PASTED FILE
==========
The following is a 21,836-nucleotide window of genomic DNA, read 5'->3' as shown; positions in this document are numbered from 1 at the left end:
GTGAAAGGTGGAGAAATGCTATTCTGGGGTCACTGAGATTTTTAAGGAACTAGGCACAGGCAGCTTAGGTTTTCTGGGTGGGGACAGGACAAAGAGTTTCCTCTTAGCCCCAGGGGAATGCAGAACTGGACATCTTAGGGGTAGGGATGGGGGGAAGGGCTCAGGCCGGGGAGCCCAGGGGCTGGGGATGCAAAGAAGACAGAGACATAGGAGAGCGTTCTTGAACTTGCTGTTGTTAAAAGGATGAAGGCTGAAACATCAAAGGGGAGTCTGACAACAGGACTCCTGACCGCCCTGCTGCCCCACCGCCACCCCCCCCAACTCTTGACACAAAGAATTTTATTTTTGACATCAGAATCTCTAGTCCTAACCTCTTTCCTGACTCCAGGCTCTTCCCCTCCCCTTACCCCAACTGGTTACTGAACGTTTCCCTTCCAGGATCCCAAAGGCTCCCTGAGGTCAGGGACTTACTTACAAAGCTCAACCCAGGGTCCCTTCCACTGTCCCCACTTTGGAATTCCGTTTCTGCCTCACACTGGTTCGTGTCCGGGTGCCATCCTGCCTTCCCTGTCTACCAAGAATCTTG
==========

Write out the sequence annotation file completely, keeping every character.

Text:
The following is a 21,836-nucleotide window of genomic DNA, read 5'->3' as shown; positions in this document are numbered from 1 at the left end:
GTGAAAGGTGGAGAAATGCTATTCTGGGGTCACTGAGATTTTTAAGGAACTAGGCACAGGCAGCTTAGGTTTTCTGGGTGGGGACAGGACAAAGAGTTTCCTCTTAGCCCCAGGGGAATGCAGAACTGGACATCTTAGGGGTAGGGATGGGGGGAAGGGCTCAGGCCGGGGAGCCCAGGGGCTGGGGATGCAAAGAAGACAGAGACATAGGAGAGCGTTCTTGAACTTGCTGTTGTTAAAAGGATGAAGGCTGAAACATCAAAGGGGAGTCTGACAACAGGACTCCTGACCGCCCTGCTGCCCCACCGCCACCCCCCCCAACTCTTGACACAAAGAATTTTATTTTTGACATCAGAATCTCTAGTCCTAACCTCTTTCCTGACTCCAGGCTCTTCCCCTCCCCTTACCCCAACTGGTTACTGAACGTTTCCCTTCCAGGATCCCAAAGGCTCCCTGAGGTCAGGGACTTACTTACAAAGCTCAACCCAGGGTCCCTTCCACTGTCCCCACTTTGGAATTCCGTTTCTGCCTCACACTGGTTCGTGTCCGGGTGCCATCCTGCCTTCCCTGTCTACCAAGAATCTTG